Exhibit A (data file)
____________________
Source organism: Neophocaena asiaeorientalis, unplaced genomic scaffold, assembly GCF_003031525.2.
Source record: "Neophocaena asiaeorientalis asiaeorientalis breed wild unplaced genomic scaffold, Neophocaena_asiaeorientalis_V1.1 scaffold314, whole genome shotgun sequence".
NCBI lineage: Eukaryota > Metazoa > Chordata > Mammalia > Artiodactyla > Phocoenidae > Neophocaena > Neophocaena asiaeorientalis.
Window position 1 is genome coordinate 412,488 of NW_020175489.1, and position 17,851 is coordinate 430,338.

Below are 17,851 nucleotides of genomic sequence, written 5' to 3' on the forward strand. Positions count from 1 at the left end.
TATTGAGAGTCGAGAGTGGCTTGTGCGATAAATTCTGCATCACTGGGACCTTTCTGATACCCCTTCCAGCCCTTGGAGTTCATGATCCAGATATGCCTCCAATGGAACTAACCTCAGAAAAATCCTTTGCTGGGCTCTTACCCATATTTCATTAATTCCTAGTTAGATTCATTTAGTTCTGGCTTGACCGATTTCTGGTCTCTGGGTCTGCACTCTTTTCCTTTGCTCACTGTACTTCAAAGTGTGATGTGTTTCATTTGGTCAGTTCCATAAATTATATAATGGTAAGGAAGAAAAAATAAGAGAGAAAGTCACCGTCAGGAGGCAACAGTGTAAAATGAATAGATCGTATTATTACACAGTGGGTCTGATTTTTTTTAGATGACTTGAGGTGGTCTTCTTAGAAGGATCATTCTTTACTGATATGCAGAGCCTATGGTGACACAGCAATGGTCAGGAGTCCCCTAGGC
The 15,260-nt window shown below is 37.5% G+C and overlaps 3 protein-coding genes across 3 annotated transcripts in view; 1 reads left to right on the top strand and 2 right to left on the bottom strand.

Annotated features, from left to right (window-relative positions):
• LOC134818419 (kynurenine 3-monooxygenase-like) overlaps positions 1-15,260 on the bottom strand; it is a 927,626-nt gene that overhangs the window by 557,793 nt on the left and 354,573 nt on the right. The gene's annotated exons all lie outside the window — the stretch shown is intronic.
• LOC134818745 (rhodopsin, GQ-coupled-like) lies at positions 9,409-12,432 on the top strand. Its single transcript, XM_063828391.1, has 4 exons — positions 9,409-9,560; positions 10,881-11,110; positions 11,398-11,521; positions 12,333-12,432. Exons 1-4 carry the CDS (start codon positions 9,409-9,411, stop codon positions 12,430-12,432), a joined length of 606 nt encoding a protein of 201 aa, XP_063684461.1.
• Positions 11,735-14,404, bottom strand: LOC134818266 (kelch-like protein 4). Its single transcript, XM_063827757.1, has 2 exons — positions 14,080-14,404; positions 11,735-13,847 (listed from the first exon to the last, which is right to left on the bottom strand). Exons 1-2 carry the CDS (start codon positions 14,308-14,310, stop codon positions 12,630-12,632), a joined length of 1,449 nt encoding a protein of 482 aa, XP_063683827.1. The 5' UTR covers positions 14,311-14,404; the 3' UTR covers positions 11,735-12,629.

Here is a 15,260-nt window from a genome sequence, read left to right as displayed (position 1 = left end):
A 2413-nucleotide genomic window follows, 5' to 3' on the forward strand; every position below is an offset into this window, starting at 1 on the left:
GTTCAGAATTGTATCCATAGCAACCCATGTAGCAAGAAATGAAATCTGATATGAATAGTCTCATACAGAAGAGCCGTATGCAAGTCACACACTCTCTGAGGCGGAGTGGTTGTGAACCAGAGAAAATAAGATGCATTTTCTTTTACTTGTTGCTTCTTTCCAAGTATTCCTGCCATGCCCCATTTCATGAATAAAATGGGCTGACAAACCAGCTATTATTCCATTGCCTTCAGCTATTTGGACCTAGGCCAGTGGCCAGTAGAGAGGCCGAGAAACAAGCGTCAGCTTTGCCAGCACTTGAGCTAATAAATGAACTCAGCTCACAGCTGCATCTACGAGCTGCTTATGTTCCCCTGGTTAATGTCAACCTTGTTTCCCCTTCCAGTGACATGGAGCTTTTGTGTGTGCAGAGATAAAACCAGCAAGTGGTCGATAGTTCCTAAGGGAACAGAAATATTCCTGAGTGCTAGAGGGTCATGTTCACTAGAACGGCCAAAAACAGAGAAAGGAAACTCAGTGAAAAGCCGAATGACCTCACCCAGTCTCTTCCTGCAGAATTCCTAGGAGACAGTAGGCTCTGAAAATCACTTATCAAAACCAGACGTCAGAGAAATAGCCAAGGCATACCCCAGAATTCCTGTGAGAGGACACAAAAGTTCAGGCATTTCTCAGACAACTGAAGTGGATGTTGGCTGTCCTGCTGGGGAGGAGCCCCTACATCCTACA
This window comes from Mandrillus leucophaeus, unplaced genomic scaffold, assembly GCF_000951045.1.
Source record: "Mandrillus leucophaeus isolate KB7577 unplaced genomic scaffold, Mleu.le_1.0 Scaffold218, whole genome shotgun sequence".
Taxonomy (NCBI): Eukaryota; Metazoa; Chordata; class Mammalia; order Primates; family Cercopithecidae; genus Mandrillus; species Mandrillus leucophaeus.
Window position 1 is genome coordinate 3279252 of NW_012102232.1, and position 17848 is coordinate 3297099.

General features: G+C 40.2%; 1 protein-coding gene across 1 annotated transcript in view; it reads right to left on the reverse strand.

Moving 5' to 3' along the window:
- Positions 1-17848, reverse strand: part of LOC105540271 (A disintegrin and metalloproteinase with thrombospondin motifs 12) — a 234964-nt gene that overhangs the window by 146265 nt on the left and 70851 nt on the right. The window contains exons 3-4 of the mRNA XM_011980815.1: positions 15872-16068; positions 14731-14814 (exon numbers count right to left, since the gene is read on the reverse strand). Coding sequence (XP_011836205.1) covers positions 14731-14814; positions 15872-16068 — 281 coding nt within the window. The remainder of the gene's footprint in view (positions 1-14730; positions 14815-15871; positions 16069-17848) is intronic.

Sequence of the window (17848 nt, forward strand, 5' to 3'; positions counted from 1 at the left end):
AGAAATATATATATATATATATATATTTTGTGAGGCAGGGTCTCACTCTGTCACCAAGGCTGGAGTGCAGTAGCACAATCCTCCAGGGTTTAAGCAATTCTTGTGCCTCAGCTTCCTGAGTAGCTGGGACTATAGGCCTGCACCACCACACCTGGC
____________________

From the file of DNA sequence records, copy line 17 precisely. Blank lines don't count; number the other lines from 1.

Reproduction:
Taxonomy (NCBI): Eukaryota; Metazoa; Chordata; class Mammalia; order Primates; family Cercopithecidae; genus Mandrillus; species Mandrillus leucophaeus.